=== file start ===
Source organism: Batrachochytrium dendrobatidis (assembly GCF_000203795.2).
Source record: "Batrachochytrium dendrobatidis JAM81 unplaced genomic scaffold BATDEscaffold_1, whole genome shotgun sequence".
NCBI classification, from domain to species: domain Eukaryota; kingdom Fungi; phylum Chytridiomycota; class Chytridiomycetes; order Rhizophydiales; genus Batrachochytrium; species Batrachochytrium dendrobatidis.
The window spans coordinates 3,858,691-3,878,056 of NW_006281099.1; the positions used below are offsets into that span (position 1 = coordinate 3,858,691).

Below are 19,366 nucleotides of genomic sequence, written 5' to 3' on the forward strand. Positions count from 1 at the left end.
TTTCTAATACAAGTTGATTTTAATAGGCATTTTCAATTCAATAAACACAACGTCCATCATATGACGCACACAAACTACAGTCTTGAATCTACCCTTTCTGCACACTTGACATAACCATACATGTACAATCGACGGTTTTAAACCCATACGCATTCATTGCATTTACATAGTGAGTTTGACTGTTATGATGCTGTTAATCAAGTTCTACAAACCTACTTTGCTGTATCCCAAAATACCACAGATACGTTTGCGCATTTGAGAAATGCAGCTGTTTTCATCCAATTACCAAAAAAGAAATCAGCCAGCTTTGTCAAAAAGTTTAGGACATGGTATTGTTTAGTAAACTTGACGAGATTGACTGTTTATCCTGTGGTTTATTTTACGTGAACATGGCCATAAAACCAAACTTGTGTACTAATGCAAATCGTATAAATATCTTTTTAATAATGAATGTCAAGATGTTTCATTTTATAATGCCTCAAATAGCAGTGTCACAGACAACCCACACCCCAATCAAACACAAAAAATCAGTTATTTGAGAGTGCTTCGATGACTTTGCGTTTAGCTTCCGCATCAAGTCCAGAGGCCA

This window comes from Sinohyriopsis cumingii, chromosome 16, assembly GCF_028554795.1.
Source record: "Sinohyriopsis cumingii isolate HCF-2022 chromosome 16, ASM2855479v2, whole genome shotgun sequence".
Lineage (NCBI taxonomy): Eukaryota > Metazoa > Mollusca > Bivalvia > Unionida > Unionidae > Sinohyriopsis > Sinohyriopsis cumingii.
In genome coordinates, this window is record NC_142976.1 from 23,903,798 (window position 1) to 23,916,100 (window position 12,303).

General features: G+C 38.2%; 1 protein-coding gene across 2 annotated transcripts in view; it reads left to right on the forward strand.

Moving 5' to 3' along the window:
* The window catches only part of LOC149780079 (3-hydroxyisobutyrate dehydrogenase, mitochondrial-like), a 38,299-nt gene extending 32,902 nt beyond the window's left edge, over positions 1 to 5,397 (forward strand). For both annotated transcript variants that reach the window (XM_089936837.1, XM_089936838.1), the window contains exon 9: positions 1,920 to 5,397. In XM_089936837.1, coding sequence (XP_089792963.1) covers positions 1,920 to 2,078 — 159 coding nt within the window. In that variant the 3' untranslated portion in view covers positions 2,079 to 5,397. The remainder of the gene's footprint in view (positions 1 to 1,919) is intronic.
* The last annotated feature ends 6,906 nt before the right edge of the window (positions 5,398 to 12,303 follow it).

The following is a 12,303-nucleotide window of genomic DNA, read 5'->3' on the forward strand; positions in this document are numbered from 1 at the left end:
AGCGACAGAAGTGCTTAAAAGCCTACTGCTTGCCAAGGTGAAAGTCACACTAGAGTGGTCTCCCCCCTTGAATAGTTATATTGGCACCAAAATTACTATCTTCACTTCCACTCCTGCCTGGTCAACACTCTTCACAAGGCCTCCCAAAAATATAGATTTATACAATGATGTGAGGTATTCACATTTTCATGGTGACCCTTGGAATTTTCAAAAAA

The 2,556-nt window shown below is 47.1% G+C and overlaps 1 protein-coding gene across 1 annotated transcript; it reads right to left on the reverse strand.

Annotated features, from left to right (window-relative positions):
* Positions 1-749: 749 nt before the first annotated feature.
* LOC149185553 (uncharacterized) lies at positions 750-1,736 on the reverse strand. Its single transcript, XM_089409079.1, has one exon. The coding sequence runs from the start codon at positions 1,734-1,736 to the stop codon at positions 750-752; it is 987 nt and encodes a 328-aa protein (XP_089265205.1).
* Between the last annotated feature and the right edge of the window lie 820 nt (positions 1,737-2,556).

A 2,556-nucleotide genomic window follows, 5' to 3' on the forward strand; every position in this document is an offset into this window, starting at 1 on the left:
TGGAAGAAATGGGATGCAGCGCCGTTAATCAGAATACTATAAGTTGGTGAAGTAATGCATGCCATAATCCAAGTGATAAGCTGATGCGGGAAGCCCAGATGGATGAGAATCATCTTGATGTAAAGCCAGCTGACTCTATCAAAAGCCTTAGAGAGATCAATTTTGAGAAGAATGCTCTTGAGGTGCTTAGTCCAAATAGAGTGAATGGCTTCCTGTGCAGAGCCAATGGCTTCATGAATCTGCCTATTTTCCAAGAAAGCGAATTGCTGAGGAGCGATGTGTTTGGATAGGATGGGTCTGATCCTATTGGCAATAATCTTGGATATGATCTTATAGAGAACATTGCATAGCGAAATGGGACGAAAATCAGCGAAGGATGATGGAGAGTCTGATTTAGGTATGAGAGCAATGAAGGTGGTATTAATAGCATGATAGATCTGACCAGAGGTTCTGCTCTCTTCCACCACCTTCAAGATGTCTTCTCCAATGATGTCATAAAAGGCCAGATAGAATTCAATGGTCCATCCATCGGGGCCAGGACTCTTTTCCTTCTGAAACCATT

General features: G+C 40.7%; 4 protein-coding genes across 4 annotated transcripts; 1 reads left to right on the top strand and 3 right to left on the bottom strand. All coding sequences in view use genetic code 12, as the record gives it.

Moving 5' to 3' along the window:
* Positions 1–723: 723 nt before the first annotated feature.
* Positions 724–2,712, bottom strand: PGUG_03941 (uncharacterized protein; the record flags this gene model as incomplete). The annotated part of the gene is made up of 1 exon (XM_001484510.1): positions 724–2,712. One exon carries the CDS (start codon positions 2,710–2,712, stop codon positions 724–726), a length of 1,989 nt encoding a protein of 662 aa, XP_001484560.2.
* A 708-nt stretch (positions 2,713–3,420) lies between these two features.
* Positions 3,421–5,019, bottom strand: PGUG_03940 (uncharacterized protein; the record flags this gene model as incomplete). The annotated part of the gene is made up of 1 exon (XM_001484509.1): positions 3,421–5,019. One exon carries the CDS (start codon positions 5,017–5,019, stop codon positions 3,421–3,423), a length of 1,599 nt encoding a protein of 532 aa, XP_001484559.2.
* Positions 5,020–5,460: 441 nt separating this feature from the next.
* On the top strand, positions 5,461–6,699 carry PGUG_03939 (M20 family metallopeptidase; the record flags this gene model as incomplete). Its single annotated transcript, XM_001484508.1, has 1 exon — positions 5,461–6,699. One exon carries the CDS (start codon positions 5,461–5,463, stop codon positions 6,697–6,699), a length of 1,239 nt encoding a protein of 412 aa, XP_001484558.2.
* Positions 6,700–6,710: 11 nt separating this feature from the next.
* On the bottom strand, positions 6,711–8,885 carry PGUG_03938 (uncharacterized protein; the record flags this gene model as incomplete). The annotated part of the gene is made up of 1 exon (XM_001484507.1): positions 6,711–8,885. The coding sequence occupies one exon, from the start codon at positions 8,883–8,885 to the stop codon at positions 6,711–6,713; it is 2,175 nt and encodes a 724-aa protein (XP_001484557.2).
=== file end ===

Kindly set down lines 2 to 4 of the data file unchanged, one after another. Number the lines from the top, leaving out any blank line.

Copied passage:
Source record: "Batrachochytrium dendrobatidis JAM81 unplaced genomic scaffold BATDEscaffold_1, whole genome shotgun sequence".
NCBI classification, from domain to species: domain Eukaryota; kingdom Fungi; phylum Chytridiomycota; class Chytridiomycetes; order Rhizophydiales; genus Batrachochytrium; species Batrachochytrium dendrobatidis.
The window spans coordinates 3,858,691-3,878,056 of NW_006281099.1; the positions used below are offsets into that span (position 1 = coordinate 3,858,691).